The Arts Council of Surrey is celebrating its 51st anniversary this year. From a very small group, the membership of the arts council has definitely grown since 1967, and now has established a permanent home in Newton Cultural Centre. It is a hub of information, but often overlooked or ignored by our community at large. How many of you even know Surrey has an arts council? Rhetorical question there. Pass along this information to someone you think hasn’t heard the word yet.
In 1964, a loosely formed group called the Surrey Art Society (SAS) lobbied the city to create Surrey Centennial Arts Centre in Bear Creek Park. This project was completed in 1967, and the SAS incorporated a new name, Arts Council of Surrey and District. Surrey wasn’t a city yet, just a municipal district.
In 1980, the ACS recognized “craft” as an art form and held its first Christmas market. This was also the year that our arts council began an annual tradition of recognizing an individual with the Outstanding Service to the Arts award. All too often, individual contributions to the arts in Surrey are not recognized at all. Even fame doesn’t guarantee any formal and public recognition.
Over the years, I think this individual award is vital to our arts community. Sometimes, you wouldn’t even think to nominate a “behind the scenes” individual for selection. The 2018 Outstanding Service to the Arts Award was presented to Dave Relf at the arts council’s annual general meeting (AGM) in March.
I bet most of you have never heard of Dave Relf, but many local dancers have received the benefit of his work over the past two decades. Relf, who recently retired, was the longtime owner of Superior Trophies, previously located in Whalley and, under new ownership, now doing business on the Surrey-Langley border. For over 23 years, he filled even the bizarre requests from the Surrey Festival of Dance, which this week launched for another year at Surrey Arts Centre. Patty Halliday, who presented Relf’s nomination from the Surrey Festival of Dance, says he always went “above and beyond, never flustered, even when we came in last-minute frazzled because a trophy just broke.” It was important to Relf to make sure the dancers received their trophies onstage, fully repaired. He was a true artist, and friend.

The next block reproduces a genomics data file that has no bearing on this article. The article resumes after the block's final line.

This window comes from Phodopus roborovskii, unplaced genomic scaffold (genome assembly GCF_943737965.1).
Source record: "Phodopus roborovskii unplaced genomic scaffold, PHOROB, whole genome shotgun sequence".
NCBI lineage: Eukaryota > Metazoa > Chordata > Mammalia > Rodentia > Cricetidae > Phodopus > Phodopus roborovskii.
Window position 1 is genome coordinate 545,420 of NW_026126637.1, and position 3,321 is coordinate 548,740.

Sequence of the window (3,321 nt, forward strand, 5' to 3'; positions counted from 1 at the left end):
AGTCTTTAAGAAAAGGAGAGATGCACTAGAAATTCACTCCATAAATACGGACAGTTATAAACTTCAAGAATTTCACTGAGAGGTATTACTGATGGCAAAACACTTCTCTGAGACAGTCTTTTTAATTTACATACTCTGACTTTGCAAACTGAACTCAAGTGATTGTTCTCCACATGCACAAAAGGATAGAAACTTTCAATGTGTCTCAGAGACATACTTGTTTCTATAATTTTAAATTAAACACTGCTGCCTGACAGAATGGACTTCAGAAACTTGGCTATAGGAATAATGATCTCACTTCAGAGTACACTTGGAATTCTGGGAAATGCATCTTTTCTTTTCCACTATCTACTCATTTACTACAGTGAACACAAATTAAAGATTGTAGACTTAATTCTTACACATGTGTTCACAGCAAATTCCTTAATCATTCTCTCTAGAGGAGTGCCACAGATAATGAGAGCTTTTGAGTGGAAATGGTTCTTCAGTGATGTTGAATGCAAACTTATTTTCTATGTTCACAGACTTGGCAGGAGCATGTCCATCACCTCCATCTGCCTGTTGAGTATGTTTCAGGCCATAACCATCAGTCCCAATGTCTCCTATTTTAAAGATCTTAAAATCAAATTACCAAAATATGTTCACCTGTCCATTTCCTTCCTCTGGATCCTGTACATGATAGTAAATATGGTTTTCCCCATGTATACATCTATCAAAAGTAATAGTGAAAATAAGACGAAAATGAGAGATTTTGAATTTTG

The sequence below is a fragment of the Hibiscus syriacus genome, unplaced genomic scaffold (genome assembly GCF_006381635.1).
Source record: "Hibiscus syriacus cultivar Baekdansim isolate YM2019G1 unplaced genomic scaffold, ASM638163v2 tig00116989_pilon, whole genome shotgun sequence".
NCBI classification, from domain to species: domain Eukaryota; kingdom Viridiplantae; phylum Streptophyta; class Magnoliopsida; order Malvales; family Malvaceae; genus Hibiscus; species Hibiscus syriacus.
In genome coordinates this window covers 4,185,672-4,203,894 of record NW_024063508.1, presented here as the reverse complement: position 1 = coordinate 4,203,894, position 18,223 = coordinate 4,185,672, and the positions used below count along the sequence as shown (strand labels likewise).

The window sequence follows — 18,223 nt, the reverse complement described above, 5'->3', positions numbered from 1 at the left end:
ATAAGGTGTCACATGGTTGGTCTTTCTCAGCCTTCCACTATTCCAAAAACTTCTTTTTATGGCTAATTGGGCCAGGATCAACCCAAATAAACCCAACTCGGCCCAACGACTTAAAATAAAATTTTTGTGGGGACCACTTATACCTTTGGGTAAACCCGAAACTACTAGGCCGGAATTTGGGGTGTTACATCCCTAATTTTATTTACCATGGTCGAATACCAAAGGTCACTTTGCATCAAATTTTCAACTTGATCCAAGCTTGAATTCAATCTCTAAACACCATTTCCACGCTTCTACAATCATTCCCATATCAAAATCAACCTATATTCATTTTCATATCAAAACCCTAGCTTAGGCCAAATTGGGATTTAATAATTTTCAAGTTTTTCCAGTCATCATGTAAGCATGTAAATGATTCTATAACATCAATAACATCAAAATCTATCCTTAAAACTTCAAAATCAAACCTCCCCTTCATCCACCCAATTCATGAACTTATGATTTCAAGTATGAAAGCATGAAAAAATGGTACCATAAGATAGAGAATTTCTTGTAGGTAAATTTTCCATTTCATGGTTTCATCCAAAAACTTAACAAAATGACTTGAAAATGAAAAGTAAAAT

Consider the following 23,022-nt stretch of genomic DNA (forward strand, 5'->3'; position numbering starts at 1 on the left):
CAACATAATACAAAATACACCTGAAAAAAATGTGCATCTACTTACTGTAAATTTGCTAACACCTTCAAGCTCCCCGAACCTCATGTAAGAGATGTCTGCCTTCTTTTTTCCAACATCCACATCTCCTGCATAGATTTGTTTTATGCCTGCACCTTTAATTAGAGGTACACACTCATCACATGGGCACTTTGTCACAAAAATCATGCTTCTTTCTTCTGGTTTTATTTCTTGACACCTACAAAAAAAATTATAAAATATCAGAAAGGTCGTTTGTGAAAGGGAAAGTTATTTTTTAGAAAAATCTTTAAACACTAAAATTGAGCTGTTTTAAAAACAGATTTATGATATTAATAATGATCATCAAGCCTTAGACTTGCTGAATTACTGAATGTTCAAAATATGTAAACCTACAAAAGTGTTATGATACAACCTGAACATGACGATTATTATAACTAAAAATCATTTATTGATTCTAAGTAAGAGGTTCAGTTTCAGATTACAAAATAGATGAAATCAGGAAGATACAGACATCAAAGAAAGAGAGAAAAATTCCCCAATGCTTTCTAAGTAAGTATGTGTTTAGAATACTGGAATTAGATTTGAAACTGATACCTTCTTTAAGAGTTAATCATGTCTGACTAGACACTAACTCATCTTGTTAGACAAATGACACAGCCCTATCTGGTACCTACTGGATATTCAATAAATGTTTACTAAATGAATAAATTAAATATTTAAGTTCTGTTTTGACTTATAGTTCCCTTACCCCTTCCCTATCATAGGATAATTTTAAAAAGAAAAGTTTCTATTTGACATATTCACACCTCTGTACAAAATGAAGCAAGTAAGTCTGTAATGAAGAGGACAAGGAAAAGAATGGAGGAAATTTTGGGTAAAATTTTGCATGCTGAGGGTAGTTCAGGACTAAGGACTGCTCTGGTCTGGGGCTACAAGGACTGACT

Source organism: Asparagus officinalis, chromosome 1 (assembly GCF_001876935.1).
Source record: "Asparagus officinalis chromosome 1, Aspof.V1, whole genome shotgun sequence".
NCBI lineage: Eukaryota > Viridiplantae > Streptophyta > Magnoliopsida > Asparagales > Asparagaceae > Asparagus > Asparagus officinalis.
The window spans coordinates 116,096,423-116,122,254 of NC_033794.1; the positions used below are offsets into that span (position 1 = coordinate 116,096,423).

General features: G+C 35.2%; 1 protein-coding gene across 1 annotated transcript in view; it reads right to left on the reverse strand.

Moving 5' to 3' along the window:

In 1987, the arts council initiated the drive to add a theatre box office and numbered seats at the arts centre, located at Bear Creek Park. Ah yes, the business side of the arts. It was also this year that another award was established by the arts council, the Business and the Arts Award. Many businesses have contributed financial assistance or services in-kind to our arts community. Large grants or chunks of change are always appreciated, but sometimes just a long-standing service to an arts group deserves recognition as well.
The 2018 Business and the Arts Award was presented to Crown Dental Studio on 102nd Avenue, off King George Boulevard. Sure, a great smile with shiny teeth is an asset to a performer, but this award was won by being a good neighbour.
Over 15 years ago, the Surrey Festival of Dance moved their offices next door to Crown Dental. All those trophies have to be sorted and stored somewhere, and the festival had grown very large. This office space was a great boost to the day-to-day operations of SFD.
But remember, SFD is run entirely by volunteers. That means there may not always be someone in the office. Dental lab owner/operator John Yee, his family and staff have gone beyond being just a good business neighbour. They have not only housed and collected the returning trophies when no one was in the SFD office, but have helped with changing lights, fixing doors, plumbing, heating and by lugging loads of very heavy boxes up and downstairs. Seems like a “good neighbour” thing, and SFD is most appreciative; it does make a difference.
One last big accomplishment for the arts council is giving out grants to member groups. The British Columbia Arts Council was a source of income for all the arts councils in the province. Over the years, funding was mostly cut off to the arts. So, since 2010, your arts council continued to award grants to member groups of the ACS, all on its own initiative. In order to be eligible for this grant, groups must be members of the arts council and attend most of the monthly meetings.
Of course, 2010 was also the official opening of Newton Cultural Centre and home to the ACS. Giving out grants and awards is just one way the arts council promotes, develops and sponsors arts-related activities in Surrey.
These grants and awards can only be given out if the arts council knows about you, your business, or group. Make contact. Nominations for the awards are accepted at any time. There are still individuals and businesses that should be recognized. Be a good neighbour, and put in your nomination now.